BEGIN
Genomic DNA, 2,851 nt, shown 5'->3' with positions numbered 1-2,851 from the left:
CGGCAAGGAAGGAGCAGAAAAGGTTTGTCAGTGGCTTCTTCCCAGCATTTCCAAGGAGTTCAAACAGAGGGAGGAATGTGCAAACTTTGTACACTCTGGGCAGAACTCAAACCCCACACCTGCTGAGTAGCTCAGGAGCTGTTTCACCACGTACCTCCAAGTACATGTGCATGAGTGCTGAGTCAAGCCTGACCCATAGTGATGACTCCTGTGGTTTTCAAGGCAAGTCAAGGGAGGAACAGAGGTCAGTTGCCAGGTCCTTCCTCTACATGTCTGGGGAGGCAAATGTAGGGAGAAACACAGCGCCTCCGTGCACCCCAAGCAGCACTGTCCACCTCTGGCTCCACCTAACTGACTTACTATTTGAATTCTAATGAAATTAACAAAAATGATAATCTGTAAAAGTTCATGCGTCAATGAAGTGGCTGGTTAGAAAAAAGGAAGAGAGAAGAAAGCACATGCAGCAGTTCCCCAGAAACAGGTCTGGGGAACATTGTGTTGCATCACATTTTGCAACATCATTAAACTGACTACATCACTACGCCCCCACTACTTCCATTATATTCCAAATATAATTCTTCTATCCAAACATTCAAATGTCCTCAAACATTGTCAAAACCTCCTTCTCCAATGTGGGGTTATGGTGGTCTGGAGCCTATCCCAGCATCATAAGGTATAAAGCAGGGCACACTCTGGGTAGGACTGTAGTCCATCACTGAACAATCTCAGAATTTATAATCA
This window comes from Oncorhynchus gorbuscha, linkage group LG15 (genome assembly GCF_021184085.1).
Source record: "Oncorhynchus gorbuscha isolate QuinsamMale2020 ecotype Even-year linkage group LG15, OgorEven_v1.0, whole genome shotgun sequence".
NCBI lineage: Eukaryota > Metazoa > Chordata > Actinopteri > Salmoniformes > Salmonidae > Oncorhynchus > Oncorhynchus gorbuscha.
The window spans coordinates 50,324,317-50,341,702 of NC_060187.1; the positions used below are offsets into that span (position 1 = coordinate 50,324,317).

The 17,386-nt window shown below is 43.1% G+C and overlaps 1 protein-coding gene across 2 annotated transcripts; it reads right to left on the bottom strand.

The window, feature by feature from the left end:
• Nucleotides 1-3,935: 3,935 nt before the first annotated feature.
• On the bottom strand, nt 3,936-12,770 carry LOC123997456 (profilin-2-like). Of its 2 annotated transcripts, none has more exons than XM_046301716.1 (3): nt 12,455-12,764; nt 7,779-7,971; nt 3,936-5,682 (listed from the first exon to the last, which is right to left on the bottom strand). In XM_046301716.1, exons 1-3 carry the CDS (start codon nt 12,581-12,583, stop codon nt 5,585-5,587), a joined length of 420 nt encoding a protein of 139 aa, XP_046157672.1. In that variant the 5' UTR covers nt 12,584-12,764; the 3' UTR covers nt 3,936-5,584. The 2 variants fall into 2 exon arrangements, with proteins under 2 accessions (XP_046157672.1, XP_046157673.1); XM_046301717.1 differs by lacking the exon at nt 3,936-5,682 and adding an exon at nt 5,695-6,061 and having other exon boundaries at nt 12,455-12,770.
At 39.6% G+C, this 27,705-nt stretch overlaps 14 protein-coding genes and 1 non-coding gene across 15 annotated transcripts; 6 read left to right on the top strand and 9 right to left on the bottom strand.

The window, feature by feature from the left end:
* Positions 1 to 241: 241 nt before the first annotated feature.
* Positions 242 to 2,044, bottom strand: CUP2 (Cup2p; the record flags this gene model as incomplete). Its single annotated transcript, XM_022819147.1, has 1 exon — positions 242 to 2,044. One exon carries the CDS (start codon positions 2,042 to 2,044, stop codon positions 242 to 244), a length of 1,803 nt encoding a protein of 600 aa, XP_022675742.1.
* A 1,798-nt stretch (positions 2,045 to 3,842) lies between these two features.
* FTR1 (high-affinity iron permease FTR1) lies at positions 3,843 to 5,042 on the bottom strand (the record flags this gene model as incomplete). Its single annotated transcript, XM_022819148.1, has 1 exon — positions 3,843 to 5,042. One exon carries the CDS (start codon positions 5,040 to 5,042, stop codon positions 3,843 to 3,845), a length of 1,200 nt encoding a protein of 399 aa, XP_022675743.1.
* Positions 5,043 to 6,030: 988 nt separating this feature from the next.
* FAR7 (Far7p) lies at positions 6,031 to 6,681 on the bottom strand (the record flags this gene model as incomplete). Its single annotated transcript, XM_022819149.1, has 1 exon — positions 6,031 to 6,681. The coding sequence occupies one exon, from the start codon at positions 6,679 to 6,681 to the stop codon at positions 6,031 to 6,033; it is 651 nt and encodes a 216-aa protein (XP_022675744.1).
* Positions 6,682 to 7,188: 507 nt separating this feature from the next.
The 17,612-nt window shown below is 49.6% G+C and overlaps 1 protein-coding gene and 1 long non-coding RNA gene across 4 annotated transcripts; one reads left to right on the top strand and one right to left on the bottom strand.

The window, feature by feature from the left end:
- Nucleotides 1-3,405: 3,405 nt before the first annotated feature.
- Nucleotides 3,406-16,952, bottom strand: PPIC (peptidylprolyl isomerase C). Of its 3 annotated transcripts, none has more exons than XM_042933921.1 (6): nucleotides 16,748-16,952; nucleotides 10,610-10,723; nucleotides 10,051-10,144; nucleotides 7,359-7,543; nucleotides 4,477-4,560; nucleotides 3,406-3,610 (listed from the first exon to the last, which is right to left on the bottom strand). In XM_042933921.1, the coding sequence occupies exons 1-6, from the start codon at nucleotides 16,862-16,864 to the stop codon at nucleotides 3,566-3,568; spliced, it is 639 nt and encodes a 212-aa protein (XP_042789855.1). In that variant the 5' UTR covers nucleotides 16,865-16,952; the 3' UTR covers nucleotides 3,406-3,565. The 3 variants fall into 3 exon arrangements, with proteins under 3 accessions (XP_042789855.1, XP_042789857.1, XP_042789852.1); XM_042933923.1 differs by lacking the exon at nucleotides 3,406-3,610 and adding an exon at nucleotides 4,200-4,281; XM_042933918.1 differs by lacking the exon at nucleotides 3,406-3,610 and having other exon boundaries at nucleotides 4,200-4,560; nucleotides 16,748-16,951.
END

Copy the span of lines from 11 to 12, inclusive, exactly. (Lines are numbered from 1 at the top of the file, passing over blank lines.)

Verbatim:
At 39.6% G+C, this 27,705-nt stretch overlaps 14 protein-coding genes and 1 non-coding gene across 15 annotated transcripts; 6 read left to right on the top strand and 9 right to left on the bottom strand.

The window, feature by feature from the left end: